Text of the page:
Blue Duck (outlaw)

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Blue Duck and Belle Starr, May 24, 1886.

Blue Duck, sometimes referred to as Bluford Duck, (1858? - 1895) was an outlaw of the Old West, probably best known for a photograph taken of him around the mid-1880s, in which he posed with Belle Starr, a famous Old West female outlaw.

Biography[edit]

Duck was born in the Cherokee Nation, with the name of Sha-con-gah. By the early 1870s he was riding with gangs across the Oklahoma Territory committing armed robberies and acts of cattle rustling. Blue Duck became involved romantically with Belle Starr along that time. When she married outlaw Sam Starr, she and her husband formed their own gang, which Blue Duck joined. He is believed to have ridden with that gang through most of the latter part of the 1870s, although his involvement with them was off and on.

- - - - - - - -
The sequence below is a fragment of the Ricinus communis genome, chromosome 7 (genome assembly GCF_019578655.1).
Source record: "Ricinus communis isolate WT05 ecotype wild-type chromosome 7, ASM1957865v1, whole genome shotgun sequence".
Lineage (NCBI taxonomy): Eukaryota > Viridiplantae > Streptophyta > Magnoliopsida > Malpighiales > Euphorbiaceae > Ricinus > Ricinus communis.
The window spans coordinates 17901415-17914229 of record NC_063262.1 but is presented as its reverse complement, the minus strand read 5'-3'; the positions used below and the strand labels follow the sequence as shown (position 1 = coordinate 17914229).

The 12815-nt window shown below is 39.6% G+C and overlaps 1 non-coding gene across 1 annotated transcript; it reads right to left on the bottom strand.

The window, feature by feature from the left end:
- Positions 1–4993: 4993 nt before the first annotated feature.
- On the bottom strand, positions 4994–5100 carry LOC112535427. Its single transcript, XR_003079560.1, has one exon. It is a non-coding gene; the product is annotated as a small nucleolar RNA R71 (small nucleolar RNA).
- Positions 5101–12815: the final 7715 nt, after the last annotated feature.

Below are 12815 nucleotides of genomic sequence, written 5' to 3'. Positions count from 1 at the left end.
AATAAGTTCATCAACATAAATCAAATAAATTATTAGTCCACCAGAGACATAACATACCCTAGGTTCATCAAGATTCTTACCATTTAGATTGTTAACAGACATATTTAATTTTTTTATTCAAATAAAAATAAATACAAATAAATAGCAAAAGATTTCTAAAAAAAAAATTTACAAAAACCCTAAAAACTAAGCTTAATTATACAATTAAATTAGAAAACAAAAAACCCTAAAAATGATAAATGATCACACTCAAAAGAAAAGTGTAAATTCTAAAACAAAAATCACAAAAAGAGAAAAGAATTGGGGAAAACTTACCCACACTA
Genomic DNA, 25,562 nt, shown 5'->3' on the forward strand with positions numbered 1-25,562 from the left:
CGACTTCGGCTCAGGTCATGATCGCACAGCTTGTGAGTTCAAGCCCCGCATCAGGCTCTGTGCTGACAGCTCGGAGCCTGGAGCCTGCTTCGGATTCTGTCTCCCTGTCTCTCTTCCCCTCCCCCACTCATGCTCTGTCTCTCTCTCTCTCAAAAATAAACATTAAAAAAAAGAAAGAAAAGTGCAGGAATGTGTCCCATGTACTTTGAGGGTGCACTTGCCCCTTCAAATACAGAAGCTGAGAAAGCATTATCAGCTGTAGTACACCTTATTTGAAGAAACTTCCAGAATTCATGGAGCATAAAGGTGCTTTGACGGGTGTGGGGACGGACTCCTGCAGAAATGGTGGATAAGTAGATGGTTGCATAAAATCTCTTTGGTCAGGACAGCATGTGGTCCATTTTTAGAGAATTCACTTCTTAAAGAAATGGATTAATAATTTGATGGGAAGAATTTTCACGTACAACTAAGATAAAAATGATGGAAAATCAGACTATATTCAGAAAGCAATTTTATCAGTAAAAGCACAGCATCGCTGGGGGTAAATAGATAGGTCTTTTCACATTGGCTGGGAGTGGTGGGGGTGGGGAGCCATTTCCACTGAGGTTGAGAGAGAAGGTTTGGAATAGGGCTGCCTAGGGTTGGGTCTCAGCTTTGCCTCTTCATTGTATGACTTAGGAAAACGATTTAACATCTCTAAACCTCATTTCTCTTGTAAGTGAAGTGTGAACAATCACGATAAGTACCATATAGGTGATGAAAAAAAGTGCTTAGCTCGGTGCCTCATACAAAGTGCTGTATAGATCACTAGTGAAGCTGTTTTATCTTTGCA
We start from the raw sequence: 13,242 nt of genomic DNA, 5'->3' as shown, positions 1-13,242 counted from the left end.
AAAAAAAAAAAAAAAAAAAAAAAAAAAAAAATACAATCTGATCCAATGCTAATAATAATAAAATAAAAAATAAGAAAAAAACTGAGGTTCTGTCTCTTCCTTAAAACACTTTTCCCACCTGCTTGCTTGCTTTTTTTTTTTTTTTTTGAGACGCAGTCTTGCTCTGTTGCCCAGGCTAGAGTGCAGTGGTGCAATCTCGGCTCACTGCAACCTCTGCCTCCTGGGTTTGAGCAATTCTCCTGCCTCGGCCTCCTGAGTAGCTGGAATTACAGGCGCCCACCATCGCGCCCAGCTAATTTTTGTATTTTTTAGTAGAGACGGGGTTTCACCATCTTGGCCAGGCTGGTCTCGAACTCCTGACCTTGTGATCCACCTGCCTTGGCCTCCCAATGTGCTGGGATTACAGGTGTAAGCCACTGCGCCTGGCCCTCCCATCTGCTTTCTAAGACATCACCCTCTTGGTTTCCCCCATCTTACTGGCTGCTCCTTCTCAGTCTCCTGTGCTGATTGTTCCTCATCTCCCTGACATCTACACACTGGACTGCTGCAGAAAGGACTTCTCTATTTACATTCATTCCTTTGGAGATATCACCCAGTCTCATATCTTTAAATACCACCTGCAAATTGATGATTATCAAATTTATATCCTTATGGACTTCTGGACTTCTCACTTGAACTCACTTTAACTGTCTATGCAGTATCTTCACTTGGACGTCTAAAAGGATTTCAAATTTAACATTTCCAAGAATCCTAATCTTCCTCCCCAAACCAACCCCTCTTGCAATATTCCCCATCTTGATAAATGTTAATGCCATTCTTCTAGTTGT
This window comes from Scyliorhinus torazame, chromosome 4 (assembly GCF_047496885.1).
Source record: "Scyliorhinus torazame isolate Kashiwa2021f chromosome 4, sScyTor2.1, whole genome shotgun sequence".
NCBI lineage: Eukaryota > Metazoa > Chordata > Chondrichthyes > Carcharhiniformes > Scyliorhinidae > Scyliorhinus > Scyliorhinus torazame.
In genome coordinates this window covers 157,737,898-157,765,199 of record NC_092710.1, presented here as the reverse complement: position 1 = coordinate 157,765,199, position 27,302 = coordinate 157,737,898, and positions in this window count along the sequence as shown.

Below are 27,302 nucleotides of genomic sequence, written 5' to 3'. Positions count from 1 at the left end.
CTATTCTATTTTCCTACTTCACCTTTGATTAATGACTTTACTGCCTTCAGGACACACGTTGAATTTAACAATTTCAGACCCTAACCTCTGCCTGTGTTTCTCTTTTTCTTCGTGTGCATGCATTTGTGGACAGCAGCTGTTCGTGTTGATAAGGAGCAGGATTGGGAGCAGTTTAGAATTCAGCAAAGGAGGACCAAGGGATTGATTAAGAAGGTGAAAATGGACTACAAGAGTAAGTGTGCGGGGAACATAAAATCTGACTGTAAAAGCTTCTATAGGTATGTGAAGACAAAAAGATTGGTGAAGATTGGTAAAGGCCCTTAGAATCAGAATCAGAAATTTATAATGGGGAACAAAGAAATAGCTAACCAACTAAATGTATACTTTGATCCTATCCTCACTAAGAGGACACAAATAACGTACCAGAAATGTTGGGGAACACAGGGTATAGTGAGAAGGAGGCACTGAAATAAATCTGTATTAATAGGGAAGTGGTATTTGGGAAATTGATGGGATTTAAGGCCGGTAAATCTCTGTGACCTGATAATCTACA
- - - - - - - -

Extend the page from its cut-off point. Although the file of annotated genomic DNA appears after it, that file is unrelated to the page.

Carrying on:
On June 23, 1884, while riding drunk in the Flint District of the Cherokee Nation, and in the company of outlaw William Christie, the two men came upon a farmer named Samuel Wyrick. For no apparent reason, the two outlaws opened fire on the farmer, emptying their revolvers into him, killing him. They then reloaded and fired on a young Cherokee boy who'd witnessed the murder, missing him but shooting his horse from beneath him. Both he and Christie were captured by Deputy US Marshal Frank Cochran, and taken before Judge Isaac Parker, known as the "Hanging Judge", in Fort Smith, Arkansas.

Both were convicted, although Christie was later cleared of the charge and released. Blue Duck was sentenced to hang, but later his sentence was reduced to life in prison. He was sent to Menard Penitentiary in Chester, Illinois as Inmate # 2486. Blue Duck was assisted in an unsuccessful appeal by Belle Starr. In 1895, when he was diagnosed with tuberculosis and given only a short time to live, he was granted a pardon and released. He died shortly thereafter in Catoosa, Oklahoma, where he is buried.

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